Sugar 'n' Spice – Weblog 3

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St Agnes, Isles of Scilly

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After a long weekend in Plymouth, which included the delights of a socially distanced pint outdoors at a local bar and take away fish and chips, the weather had improved enough to set sail for the Scillies.

On Tuesday 28th July we left Sutton harbour at the start of free flow through the lock.  Initially we sailed close hauled but the wind freed further to the north allowing us to sail to Coverack for an overnight stop at anchor.  Along the way we saw several groups of dolphins one of which stayed for 10 minutes.  In the anchorage at Coverack was the Hustler SJ32 Gunslinger a sister to Doug’s Rainbow.



On Wednesday a dawn start to try and reach the Scilly Isles around HW.  The wind was light so we had to motor most of the way but picked up a sailing breeze a few miles before the Scillies.  West of the Lizard there were a large number of anchored oil tankers which was presumably due to reduced oil consumption worldwide.

We managed to arrive in the Scillies at HW as planned and were able to thread our way over the drying sands between the islands to reach our destination at New Grimsby between Tresco and Bryher and were able to pick up a vacant mooring.



We had several visits from 3 Back Swans during our stay and they managed to persuade Sylvia to part with our bread supply.



On Thursday morning we visited Tresco by dinghy.  After a walk out to King Harry’s castle and back along the top of the island we had a drink at the New Inn.  It was well organised for social distancing and had opened extra garden space to sit on the grass, we then went on to the local stores to purchase postcards.

Back on board in the afternoon we had a slight problem when a new arrival Snagglepuss a Dufour 41 on an adjacent mooring behaved differently to us with wind against tide and we had to fend off.  Luckily we spotted the potential for a collision and were able to fend off without damage.  The Snagglepuss crew were ashore so we called the harbourmaster who turned up in his dory and towed Snagglepuss stern first away from us dragging out the mooring chain as he went.  He reckoned that somehow the mooring chains had dragged out along the seabed in different directions bringing the boats together.  The way he quickly got the boats separated suggests he is used to the problem happening.  Presumably the moorings are laid individually rather than the usual ground chain and short riser, beware!  We informed the Snagglepuss crew of the afternoon events when they returned but we hope they did not have a sleepless night worrying about the next turn of tide.  In fact after the harbourmaster’s intervention she remained at a safe distance until they left the next day.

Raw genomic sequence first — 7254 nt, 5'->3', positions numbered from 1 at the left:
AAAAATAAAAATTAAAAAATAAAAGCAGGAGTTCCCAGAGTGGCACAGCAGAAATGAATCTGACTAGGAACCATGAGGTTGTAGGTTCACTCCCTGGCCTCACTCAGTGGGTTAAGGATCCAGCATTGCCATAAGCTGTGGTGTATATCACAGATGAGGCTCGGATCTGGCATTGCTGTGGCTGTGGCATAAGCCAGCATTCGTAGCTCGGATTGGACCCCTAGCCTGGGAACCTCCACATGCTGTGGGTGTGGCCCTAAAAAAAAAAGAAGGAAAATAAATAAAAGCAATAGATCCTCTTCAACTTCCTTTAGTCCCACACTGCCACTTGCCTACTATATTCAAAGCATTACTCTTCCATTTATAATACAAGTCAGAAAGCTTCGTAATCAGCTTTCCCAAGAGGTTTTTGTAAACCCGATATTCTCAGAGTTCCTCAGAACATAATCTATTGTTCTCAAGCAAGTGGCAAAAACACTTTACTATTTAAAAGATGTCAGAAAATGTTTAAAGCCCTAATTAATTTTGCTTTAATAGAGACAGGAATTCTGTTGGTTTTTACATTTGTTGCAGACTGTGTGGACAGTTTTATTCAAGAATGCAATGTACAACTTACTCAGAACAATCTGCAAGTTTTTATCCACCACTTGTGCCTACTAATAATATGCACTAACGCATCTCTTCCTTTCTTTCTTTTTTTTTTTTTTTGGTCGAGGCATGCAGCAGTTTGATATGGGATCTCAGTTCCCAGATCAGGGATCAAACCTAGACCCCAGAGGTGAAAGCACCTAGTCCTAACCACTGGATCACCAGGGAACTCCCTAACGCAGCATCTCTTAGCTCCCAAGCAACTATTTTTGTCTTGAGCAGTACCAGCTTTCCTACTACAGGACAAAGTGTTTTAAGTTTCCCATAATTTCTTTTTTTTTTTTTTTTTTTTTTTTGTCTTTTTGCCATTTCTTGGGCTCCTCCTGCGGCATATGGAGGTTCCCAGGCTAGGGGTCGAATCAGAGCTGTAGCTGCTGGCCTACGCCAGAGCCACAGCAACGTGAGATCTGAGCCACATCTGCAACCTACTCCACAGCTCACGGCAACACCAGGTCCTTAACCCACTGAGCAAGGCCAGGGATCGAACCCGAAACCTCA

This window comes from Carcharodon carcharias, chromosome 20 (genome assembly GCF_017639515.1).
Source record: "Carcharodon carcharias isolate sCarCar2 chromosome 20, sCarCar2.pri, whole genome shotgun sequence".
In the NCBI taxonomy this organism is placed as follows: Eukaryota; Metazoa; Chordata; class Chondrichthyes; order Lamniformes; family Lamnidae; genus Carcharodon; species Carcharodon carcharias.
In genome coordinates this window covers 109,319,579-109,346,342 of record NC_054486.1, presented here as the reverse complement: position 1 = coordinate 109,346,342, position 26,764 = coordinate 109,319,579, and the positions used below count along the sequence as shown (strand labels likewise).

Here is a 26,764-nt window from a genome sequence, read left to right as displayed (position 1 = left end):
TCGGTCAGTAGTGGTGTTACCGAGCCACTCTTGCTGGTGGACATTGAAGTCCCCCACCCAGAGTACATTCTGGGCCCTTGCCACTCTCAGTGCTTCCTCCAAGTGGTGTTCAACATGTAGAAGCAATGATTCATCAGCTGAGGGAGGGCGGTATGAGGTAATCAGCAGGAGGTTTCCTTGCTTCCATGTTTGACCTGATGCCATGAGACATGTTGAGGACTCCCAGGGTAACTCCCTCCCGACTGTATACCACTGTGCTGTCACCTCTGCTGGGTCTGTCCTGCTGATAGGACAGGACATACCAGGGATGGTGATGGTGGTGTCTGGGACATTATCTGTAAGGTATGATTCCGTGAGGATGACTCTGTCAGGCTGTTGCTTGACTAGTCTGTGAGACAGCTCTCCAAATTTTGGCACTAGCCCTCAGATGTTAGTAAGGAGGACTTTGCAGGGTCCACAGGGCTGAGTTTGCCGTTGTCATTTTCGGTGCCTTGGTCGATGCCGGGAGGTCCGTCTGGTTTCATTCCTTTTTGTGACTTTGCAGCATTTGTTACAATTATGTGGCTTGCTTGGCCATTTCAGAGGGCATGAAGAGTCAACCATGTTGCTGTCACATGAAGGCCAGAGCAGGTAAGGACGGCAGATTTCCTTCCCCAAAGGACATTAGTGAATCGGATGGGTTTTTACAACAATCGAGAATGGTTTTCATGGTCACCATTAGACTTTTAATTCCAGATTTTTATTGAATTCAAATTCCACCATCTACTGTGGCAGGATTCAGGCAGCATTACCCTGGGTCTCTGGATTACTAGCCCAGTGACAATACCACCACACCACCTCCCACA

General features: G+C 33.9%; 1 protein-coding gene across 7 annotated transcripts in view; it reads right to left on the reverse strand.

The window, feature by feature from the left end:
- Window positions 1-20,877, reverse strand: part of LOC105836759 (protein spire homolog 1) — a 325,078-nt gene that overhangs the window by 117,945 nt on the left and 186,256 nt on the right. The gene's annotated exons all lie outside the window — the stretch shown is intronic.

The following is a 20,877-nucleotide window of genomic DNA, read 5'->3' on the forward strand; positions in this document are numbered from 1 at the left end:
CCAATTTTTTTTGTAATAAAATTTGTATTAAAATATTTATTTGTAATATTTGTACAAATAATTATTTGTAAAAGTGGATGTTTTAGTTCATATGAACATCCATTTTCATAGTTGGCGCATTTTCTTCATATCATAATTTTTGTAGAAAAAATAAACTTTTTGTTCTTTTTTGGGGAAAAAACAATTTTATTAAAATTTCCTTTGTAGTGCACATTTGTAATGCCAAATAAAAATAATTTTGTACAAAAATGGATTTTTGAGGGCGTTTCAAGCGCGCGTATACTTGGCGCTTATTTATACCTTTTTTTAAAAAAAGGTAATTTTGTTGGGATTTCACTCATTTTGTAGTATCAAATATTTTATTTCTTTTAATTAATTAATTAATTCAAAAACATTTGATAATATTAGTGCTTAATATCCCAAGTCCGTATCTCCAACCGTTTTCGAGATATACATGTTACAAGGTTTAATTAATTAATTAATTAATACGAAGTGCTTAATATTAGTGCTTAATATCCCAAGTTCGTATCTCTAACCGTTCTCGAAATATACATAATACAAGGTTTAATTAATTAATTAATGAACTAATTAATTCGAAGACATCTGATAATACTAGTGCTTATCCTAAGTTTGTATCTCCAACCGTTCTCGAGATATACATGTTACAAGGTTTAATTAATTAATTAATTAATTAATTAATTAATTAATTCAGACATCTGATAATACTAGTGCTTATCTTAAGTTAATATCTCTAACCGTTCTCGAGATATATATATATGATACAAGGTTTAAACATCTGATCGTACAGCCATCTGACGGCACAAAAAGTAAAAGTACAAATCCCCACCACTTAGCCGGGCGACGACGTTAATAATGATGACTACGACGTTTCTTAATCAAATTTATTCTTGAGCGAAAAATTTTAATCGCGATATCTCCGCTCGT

In the evening we took the dinghy to Bryher where we went for a short walk before eating out for the evening for the first time this trip.  We had booked in advance because the Fraggle Rock café (pictured above on stern of Sugar ‘n’ Spice) is very small, with social distancing in force they only had room for 3 tables inside although they had more tables in the garden outside.  These would be at the mercy of the often wet and windy weather the islands experience.  The menu was limited but the food was excellent life almost seemed normal again.

On Friday morning a sea mist had blown in on a cold NW wind.  The NW wind was set to last for several days and get stronger on Monday or Tuesday making it sensible to head back to the mainland Saturday or Sunday.  Now the wind had turned from SW to NW we hoped we could use the seaward facing anchorage on St Agnes but to get there in time to visit the island that day we needed to make the passage at LW.  The passage to the south between Tresco and Bryher would be almost dry at LW so we needed to go north around the other side of Bryher and several shark toothed islets before we could get back into St Mary’s sound and on to St Agnes.  The sea mist had lifted a bit so we could see and identify the nearest hazards so we motored carefully out into the wind until we could bear away and set the genoa.

When we arrived at St Agnes the anchorage was almost empty apart from one French yacht on a mooring.  We have seen very few foreign yachts this trip only a few brave ones are risking being quarantined if Covid 19 increases again.  You ask yourselves who would enforce quarantine on yachts, Gurnsey are enforcing it and have never lifted it but in France and the UK enforcement would be at best sporadic if it is re-introduced.

We went ashore in the dinghy for a walk across the island seeing a few unusual characters along the way, real people were in very short supply.



We finished the walk with a visit to the Turks Head which has the most idyllic views from its patio.  We walked back to the dinghy via the sandbar between St Agnes and Gugh.  The sandbar protects both a NW facing anchorage and a SE facing anchorage which are used alternately depending on wind and swell.



Some swell did manage to get into the anchorage on the flood tide but it was calm during the ebb tide so the night was only restful to start with and not all the crew had a full night’s sleep.


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